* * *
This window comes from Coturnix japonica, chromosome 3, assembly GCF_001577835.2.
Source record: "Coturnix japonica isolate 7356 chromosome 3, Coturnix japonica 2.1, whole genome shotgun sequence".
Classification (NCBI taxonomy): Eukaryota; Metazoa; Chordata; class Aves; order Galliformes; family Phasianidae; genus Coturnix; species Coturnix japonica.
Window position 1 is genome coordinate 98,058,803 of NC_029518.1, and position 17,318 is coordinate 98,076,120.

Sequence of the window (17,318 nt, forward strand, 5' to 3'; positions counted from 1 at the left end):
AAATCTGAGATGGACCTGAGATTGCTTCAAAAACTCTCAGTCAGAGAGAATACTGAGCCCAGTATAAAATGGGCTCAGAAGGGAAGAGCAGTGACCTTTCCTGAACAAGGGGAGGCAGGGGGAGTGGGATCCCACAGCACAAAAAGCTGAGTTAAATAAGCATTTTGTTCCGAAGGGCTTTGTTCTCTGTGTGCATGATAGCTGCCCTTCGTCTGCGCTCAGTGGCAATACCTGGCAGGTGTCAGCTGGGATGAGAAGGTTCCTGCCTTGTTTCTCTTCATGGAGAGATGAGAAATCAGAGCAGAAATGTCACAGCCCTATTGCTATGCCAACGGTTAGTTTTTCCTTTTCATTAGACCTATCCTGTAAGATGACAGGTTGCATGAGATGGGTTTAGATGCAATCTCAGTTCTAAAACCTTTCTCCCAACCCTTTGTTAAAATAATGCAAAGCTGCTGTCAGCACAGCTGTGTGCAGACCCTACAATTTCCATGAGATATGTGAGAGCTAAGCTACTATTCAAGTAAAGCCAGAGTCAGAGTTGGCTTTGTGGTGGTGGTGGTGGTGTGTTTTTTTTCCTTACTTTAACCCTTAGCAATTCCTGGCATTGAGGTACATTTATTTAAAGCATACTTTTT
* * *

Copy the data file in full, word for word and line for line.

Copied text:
This window comes from Coturnix japonica, chromosome 3, assembly GCF_001577835.2.
Source record: "Coturnix japonica isolate 7356 chromosome 3, Coturnix japonica 2.1, whole genome shotgun sequence".
Classification (NCBI taxonomy): Eukaryota; Metazoa; Chordata; class Aves; order Galliformes; family Phasianidae; genus Coturnix; species Coturnix japonica.
Window position 1 is genome coordinate 98,058,803 of NC_029518.1, and position 17,318 is coordinate 98,076,120.

Sequence of the window (17,318 nt, forward strand, 5' to 3'; positions counted from 1 at the left end):
AAATCTGAGATGGACCTGAGATTGCTTCAAAAACTCTCAGTCAGAGAGAATACTGAGCCCAGTATAAAATGGGCTCAGAAGGGAAGAGCAGTGACCTTTCCTGAACAAGGGGAGGCAGGGGGAGTGGGATCCCACAGCACAAAAAGCTGAGTTAAATAAGCATTTTGTTCCGAAGGGCTTTGTTCTCTGTGTGCATGATAGCTGCCCTTCGTCTGCGCTCAGTGGCAATACCTGGCAGGTGTCAGCTGGGATGAGAAGGTTCCTGCCTTGTTTCTCTTCATGGAGAGATGAGAAATCAGAGCAGAAATGTCACAGCCCTATTGCTATGCCAACGGTTAGTTTTTCCTTTTCATTAGACCTATCCTGTAAGATGACAGGTTGCATGAGATGGGTTTAGATGCAATCTCAGTTCTAAAACCTTTCTCCCAACCCTTTGTTAAAATAATGCAAAGCTGCTGTCAGCACAGCTGTGTGCAGACCCTACAATTTCCATGAGATATGTGAGAGCTAAGCTACTATTCAAGTAAAGCCAGAGTCAGAGTTGGCTTTGTGGTGGTGGTGGTGGTGTGTTTTTTTTCCTTACTTTAACCCTTAGCAATTCCTGGCATTGAGGTACATTTATTTAAAGCATACTTTTT